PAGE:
MANILA, APRIL 29, 2013 (PHILSTAR) By Lawrence Agcaoili - Malacañang is carefully studying three options including the possibility of shutting down and selling the congested Ninoy Aquino International Airport (NAIA) to reach a decision on whether the Philippines will adopt a single or twin airport system.

Transportation Secretary Joseph Emilio Abaya told members of the Makati Business Club during their general membership meeting yesterday at the Hotel Inter-Continental Manila in Makati City that the Department of Transportation and Communications (DOTC) has forwarded to President Aquino three proposals on the airport system for approval.

Abaya said the first option involves a single airport system wherein the government would shut down and sell the NAIA and develop the Clark International Airport in Pampanga.

The second option, he said, involves a twin or dual system wherein the government would develop Clark and at the same time maximize the operations of NAIA until 2025 but at the same time look for an alternative site for a new airport that would be 25 kilometers or 30 minutes away from the existing gateway.

The DOTC chief said the third option also involves a twin or dual system wherein the government would jointly develop Clark and NAIA and then decide whether or not to put up an alternative airport.

“Previously, the direction was to move all NAIA’s current operations to Clark International Airport within the next five to seven years. What is clear now is that we need Clark to absorb some of the traffic in NAIA. Even if initially, it seems more cost efficient to have a single main gateway, there are dual airport systems existing around the world that actually perform well commercially,” he said in his speech.

He said the agency is looking at ways to further increase the capacity of the old NAIA airport to 60 events or landings and take offs per hour from the average 40 events per hour.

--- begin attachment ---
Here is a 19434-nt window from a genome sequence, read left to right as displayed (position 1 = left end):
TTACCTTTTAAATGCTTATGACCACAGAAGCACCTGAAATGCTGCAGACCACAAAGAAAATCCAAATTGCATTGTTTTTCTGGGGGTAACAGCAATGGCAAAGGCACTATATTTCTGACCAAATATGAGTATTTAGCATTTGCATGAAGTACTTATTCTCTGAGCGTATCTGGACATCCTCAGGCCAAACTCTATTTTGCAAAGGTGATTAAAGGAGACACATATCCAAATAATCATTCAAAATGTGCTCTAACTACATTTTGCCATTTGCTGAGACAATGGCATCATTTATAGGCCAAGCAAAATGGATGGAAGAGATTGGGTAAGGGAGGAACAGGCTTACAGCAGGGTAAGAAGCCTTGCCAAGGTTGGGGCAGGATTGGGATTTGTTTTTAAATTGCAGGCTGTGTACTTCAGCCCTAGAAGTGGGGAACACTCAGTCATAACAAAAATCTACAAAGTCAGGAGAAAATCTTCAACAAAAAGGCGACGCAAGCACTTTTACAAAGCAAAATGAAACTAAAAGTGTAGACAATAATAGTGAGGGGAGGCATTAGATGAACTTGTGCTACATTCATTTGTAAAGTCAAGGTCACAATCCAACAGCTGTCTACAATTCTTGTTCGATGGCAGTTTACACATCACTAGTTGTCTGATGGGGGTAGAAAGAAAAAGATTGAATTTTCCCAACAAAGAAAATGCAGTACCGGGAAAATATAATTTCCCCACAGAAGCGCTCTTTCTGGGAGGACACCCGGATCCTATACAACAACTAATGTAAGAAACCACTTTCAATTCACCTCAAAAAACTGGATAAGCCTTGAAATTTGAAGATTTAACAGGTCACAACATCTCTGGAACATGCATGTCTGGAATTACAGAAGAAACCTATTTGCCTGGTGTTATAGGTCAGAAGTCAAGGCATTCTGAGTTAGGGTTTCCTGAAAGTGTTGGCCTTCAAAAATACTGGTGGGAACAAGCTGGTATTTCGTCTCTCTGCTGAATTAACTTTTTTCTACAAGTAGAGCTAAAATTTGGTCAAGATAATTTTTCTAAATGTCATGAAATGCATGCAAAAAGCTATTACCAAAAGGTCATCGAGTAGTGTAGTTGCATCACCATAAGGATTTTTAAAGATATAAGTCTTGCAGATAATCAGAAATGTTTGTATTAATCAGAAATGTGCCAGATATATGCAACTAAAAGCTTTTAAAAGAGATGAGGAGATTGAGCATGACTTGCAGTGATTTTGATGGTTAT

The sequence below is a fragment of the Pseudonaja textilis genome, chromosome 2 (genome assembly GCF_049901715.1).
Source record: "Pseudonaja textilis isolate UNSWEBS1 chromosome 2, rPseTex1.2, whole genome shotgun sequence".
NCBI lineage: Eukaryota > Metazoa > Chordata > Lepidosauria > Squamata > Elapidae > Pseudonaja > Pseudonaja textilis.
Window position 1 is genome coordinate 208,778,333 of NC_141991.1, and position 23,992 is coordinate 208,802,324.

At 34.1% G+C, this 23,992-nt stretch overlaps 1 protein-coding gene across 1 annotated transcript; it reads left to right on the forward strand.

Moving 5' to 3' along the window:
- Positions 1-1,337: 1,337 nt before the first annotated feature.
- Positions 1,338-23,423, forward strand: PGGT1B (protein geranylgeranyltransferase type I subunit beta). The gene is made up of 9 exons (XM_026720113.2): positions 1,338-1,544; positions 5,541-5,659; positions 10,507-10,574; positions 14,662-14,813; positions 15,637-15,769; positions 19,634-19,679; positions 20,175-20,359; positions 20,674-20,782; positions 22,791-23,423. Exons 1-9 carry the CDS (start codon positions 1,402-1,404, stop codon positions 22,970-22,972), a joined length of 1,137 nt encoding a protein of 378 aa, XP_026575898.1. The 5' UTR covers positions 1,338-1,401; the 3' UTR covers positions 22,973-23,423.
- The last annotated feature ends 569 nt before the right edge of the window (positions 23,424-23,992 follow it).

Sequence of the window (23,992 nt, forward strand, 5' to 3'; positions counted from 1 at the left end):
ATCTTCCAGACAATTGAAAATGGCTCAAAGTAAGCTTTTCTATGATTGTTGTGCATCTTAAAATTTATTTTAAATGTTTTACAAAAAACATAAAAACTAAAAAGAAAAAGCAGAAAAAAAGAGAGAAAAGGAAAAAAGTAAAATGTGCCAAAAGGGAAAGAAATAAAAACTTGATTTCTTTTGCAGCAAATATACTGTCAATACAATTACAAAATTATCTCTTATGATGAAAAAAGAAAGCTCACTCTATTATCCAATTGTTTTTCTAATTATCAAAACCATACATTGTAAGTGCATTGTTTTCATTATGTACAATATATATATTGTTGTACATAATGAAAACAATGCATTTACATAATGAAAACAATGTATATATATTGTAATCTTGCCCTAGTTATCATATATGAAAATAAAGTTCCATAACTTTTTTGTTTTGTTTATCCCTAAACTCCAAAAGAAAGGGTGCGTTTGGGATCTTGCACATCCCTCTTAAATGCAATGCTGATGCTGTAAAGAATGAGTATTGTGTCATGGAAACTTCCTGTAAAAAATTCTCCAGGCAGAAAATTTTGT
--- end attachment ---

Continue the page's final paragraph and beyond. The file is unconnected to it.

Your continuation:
He added that there is no available land to further extend the runway of NAIA or put up a new terminal as it is surrounded by subdivisions and commercial areas.

Abaya pointed out that Cabinet secretaries are leaning towards the second option jointly developing NAIA and Clark and at the same time looking for a site for a new international gateway that may involve the reclamation of Laguna de Bay or Manila Bay as well as the Sangley airport in Cavite.

“We will be seeking approval from the President to aggressively expand and promote Clark while at the same time continuing the ongoing improvements and upgrades that will maximize NAIA’s capacity. The studies we’ve been doing show that both can operate at the same time without compromising commercial viability,” he added.

The Clark International Airport Corp. is set to complete the expansion of the existing terminal in the gateway in Pampanga worth P360 million by October to double the capacity to five million passengers from 2.5 million and is looking at putting up a new P12 billion budget passenger terminal.


Due to unclear gov’t policy... PAL, SMC put on hold plan to build $6-B airport By Lawrence Agcaoili (The Philippine Star) | Updated March 7, 2013 - 12:00am